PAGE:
Pulmonary hypertension

August 2, 2011

Normally, the pressure in the lung circulation is five times lower than blood pressure in the arteries. Any abnormal elevation in the arterial or venous pulmonary pressures can lead to pulmonary hypertension (elevated pressure in the lung circulation). Pulmonary hypertension is a multifactorial disease causing breathlessness on exertion, fatigue, and hypoxemia (lowered oxygen levels in the blood), and in severe forms is associated with high mortality and need for lung transplant. Because the pulmonary circulation carries blood between the right and the left heart, any disease of the left heart can lead to pulmonary hypertension and consequently any chronic disease of the lung or pulmonary circulation will impose a strain upon and can lead to right-sided heart failure.

Primary pulmonary hypertension (PPH, also called idiopathic) is pulmonary hypertension of unknown cause. It is twofold more common in women than men and fourfold more frequent in blacks. Although the exact mechanism is not known, it has been hypothesized that the disease occurs in patients with a genetic predisposition for an abnormal proliferation of small pulmonary arteriole/capillaries and is triggered by certain environmental factors. Such factors include appetite suppressants, cocaine, and autoimmune connective tissue disorders such as Systemic lupus erythematosus. Women comprise up to 75% of patients who have either taken appetite suppressive drugs or have systemic lupus. Anorectic drugs have been used for more than 30 years to help reduce weight in obese patients. The amphetamine aminorex led to an epidemic of pulmonary hypertension in late 1960s. The most recent ones, fenfluramine and dexfluramine, can cause pulmonary hypertension. These drugs have also been linked to aortic and mitral valvular disease (abnormality in aortic and mitral valves) and have been voluntarily withdrawn from the market.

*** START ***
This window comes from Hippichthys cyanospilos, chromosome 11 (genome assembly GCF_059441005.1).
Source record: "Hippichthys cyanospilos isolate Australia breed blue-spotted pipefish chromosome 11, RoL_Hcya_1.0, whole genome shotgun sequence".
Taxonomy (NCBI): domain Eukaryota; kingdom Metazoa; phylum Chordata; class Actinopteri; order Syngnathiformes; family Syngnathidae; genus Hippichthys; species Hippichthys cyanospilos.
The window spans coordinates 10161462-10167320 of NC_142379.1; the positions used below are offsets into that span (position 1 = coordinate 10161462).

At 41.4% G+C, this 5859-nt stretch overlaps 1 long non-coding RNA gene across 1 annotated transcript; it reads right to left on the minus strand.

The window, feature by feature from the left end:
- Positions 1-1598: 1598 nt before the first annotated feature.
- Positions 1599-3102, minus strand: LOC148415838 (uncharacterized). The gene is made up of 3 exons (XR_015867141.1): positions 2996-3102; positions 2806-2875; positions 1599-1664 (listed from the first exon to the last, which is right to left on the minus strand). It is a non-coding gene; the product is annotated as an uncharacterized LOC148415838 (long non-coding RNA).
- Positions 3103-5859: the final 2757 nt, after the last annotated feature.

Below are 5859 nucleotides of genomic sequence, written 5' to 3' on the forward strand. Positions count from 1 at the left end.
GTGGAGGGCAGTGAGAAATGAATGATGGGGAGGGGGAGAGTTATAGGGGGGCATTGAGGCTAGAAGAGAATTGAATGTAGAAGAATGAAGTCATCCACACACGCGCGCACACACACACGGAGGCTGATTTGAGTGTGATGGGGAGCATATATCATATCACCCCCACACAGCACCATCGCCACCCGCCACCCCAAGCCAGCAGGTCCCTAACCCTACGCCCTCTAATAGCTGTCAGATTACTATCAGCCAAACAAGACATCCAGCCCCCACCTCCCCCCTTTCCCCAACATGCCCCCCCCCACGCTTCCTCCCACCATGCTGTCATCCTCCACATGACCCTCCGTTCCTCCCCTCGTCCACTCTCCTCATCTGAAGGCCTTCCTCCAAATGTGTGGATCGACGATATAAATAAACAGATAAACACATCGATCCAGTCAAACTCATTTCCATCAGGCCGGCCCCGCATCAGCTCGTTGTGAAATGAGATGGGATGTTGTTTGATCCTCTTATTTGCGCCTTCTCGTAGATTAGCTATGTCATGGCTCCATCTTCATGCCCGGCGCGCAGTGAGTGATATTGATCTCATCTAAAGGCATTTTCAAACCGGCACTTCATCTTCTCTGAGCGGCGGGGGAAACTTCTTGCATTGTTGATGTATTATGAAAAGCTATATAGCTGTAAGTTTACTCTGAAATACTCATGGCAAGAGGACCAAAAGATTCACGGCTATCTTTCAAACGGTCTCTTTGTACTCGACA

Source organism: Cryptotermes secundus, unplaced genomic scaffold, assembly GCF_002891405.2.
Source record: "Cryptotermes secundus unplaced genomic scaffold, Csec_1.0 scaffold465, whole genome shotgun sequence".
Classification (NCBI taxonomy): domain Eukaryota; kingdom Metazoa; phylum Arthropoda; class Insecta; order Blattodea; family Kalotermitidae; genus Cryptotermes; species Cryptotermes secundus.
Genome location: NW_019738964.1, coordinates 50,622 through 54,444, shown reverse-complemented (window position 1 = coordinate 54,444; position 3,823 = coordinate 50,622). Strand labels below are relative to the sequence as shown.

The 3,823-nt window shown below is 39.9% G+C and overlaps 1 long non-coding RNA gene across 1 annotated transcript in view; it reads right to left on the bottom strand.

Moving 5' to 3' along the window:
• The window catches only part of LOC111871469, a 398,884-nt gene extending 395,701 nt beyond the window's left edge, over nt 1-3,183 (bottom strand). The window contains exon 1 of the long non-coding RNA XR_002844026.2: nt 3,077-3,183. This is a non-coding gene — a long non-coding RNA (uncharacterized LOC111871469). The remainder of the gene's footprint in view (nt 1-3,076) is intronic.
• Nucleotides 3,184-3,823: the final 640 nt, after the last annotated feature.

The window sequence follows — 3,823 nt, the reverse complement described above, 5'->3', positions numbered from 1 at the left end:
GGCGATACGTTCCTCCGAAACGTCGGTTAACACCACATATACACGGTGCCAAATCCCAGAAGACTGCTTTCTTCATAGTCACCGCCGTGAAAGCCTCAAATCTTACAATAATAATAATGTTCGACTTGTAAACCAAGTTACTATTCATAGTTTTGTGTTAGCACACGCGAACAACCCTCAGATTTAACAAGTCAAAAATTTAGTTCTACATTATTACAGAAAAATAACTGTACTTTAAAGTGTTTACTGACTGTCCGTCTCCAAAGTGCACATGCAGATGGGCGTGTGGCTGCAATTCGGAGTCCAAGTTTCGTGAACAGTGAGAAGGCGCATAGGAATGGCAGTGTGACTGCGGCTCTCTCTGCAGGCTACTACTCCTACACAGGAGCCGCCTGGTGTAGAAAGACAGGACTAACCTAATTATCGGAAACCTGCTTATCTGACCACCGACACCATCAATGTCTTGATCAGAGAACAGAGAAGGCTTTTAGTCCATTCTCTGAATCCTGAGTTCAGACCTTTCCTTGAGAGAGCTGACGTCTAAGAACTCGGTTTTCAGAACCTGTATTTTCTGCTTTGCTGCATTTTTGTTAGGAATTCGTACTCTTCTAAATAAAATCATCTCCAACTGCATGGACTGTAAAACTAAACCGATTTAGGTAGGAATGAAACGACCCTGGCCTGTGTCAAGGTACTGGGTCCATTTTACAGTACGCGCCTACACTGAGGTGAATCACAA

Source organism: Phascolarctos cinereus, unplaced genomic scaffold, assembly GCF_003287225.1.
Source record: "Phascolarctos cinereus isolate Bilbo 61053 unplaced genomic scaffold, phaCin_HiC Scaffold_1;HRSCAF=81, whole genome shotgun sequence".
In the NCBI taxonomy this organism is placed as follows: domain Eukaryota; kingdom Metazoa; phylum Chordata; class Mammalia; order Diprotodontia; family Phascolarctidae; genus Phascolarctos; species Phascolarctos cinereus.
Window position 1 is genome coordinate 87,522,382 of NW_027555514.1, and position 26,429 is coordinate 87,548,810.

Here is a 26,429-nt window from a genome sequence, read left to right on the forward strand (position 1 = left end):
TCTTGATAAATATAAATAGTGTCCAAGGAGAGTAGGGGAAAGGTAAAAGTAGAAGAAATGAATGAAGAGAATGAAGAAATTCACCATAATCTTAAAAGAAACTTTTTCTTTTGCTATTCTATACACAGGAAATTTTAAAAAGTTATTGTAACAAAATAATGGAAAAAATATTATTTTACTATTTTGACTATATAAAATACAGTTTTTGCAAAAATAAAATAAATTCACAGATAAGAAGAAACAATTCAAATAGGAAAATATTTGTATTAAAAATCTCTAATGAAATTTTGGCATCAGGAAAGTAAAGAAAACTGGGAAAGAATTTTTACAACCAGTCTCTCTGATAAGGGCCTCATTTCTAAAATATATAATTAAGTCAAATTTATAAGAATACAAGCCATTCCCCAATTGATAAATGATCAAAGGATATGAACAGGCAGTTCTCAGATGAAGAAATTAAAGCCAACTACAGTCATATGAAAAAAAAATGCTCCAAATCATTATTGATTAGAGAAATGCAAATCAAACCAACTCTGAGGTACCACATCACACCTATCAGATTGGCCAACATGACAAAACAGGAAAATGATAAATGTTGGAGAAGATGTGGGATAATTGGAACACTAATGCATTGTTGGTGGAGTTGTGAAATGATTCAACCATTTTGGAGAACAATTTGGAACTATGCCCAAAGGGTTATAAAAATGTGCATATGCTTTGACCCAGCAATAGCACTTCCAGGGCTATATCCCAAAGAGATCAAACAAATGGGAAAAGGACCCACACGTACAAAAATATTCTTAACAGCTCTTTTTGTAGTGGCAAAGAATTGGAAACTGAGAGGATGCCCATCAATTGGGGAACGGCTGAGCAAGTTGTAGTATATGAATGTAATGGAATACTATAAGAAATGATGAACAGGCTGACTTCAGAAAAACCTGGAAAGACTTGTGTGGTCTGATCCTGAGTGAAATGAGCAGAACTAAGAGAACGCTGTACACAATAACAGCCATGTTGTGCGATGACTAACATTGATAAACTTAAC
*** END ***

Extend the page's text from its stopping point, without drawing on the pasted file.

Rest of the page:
Connective tissue diseases such as Systemic lupus erythematosus, scleroderma, and phospholipids syndrome are also associated with pulmonary hypertension in women. The treatment of PPH consists of oral or intravenous vasodilators and anticoagulants (meaning blood thinners and warfarin). The oral vasodilators of choice are long-acting formulations of calcium channel blockers (such as nifedipine or diltiazem). However, only about one third of patients respond to this treatment. There are new therapies currently utilized, such as epoprostanol and bosentan.

SEE ALSO: Acute myocardial infarction, Cholesterol, Coronary risk factors, Diabetes, Hormone replacement therapy, Hypertension, Oral contraception, Smoking, Stroke, Systemic lupus erythematosus, Venous thromboembolism


Category: Cardiovascular Disease